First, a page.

how the water came and went. what repelled it from this land. the full trace. traced back where there are too many moths at the mouth of the creek vena cava heart, cracked, unleashed what I had been holding in, intermingled. I watch the reverse-rot of the flora from behind the glass, wings brushing against my ears, each bolstered by the word that held them captive, spinning in trained circles. shadows undulate on the glass, take me back to when the loam was formed, made, shaped from the muse who falls, bruises, and sighs the carving into existence. the rift remains soft, buffered by her breathing, in and out, slowly, calling for something to fill. night condenses itself into heavy blackberries, which burrow themselves into the empty space, bursting, bleed violet. the creek flows from where it began — below. I watch the first creatures haul themselves to the edge, sip it, and fall, unconscious, not yet used to its toxic purity. clusters of green unfurl, roots deep in the underground. grow delicate red limbs to pull toxic water through and puncture themselves with globules — sundew. filter all that is needed to redistribute decay. the sun dips, grows heavy, tumbles down the basin gathering leaves, birch bark, twigs, bees. plunges, then bobs to the surface, bubbling the creek, turning the lavender water yellow, a boil, and then sinks as quick as its descent began. a fox screams, my hand raises to the glass, melting it away. the creek blows back, breath funnels itself toward the water, making way for me, keeper of this place. keeper of the records. keeper of streams. moths swarm my head clashing in my ears I brush them away but they stick to my skin, leaving trails of deep blue. the scene repeats.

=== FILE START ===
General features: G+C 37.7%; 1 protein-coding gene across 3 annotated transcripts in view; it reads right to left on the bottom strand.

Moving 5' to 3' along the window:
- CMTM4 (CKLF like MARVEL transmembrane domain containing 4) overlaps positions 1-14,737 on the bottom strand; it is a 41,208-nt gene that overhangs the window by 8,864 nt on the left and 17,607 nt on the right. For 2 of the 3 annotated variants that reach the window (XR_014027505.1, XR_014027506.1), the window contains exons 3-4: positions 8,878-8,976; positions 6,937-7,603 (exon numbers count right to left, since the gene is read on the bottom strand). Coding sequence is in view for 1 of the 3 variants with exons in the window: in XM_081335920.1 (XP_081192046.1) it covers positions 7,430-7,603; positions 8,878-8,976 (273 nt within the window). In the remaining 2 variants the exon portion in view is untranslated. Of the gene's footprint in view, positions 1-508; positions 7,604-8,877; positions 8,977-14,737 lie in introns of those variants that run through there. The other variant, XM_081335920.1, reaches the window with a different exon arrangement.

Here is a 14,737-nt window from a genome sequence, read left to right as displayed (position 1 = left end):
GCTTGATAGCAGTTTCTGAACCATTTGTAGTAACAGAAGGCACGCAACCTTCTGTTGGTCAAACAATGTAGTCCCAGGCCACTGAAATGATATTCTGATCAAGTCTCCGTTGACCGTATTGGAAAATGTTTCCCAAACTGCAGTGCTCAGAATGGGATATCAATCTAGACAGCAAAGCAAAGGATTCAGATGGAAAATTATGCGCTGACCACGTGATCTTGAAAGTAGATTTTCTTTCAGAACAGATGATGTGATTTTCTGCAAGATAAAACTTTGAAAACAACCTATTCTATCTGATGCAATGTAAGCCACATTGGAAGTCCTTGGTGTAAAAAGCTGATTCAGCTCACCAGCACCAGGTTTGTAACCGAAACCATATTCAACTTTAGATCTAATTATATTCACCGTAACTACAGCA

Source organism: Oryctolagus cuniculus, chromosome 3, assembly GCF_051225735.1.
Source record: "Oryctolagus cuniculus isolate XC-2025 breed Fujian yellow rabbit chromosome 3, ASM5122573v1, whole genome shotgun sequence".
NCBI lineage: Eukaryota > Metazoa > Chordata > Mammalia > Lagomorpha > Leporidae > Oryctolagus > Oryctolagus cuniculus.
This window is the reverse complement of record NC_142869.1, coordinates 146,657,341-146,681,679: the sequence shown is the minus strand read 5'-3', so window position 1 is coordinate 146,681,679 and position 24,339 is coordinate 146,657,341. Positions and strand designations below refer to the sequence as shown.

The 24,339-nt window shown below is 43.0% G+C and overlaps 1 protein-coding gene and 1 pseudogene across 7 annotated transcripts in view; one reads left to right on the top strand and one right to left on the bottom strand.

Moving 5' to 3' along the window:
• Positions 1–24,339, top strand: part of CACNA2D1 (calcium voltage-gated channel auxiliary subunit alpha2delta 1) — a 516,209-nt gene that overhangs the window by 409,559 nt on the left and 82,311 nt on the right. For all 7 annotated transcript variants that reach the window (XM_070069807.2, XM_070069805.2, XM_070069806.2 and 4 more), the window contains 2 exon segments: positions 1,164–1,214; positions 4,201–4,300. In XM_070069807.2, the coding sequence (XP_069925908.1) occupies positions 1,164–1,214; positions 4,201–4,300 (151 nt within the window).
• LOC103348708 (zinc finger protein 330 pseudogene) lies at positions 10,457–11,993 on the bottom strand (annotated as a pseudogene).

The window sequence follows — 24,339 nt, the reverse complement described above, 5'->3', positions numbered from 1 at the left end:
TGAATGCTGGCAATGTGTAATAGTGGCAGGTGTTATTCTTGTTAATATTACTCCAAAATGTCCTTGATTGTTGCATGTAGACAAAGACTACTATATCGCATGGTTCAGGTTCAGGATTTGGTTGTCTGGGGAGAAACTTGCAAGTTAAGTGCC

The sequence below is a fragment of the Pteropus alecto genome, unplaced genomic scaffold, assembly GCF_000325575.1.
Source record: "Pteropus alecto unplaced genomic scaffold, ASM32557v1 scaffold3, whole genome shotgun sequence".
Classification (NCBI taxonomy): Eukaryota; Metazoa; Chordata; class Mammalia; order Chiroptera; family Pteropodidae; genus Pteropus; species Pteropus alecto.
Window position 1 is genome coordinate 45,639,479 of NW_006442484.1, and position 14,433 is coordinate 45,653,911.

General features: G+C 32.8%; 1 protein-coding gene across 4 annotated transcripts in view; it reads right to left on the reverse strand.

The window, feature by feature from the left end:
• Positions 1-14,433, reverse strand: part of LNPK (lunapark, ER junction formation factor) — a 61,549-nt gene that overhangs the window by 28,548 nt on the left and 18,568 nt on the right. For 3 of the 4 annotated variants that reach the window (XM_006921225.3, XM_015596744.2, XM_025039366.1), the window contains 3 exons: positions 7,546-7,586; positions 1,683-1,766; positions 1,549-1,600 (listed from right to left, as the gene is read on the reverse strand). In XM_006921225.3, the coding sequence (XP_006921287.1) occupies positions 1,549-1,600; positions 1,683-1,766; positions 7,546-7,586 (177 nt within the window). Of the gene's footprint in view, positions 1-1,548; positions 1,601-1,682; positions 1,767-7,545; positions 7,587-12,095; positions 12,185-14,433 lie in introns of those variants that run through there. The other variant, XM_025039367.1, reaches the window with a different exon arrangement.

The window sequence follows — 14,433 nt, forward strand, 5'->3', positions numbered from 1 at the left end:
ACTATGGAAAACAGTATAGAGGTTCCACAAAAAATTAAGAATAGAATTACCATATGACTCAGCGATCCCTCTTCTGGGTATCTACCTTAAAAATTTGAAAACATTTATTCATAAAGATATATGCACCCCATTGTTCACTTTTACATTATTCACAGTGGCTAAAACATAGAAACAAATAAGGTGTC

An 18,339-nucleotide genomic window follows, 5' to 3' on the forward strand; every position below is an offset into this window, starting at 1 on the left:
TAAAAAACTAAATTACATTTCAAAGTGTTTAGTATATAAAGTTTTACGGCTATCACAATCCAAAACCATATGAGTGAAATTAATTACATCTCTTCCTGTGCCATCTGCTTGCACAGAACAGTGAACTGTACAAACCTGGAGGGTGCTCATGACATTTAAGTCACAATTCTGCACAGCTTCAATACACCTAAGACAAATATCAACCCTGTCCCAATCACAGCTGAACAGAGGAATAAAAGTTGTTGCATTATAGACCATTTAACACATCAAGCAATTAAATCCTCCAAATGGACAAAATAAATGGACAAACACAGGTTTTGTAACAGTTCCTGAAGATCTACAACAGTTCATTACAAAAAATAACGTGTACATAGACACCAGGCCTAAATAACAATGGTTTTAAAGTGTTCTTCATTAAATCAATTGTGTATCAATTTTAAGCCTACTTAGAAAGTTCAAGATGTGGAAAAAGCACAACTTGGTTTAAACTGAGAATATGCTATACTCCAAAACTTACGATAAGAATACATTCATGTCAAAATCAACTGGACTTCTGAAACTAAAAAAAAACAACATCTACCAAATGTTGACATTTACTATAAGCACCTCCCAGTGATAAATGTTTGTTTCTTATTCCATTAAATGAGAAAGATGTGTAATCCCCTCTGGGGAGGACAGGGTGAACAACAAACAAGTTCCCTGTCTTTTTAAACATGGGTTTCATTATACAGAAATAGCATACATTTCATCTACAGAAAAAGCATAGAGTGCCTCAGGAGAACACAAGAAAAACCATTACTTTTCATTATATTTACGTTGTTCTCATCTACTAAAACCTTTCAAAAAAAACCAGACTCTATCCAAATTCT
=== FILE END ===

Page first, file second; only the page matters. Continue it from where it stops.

Scarlett Eliza Wardrop is a poet with an MFA from the University of Notre Dame. Her poems can be found in Diagram, DELUGE, and Dream Pop Journal and reviews in EcoTheo Review, Entropy, and Kenyon Review.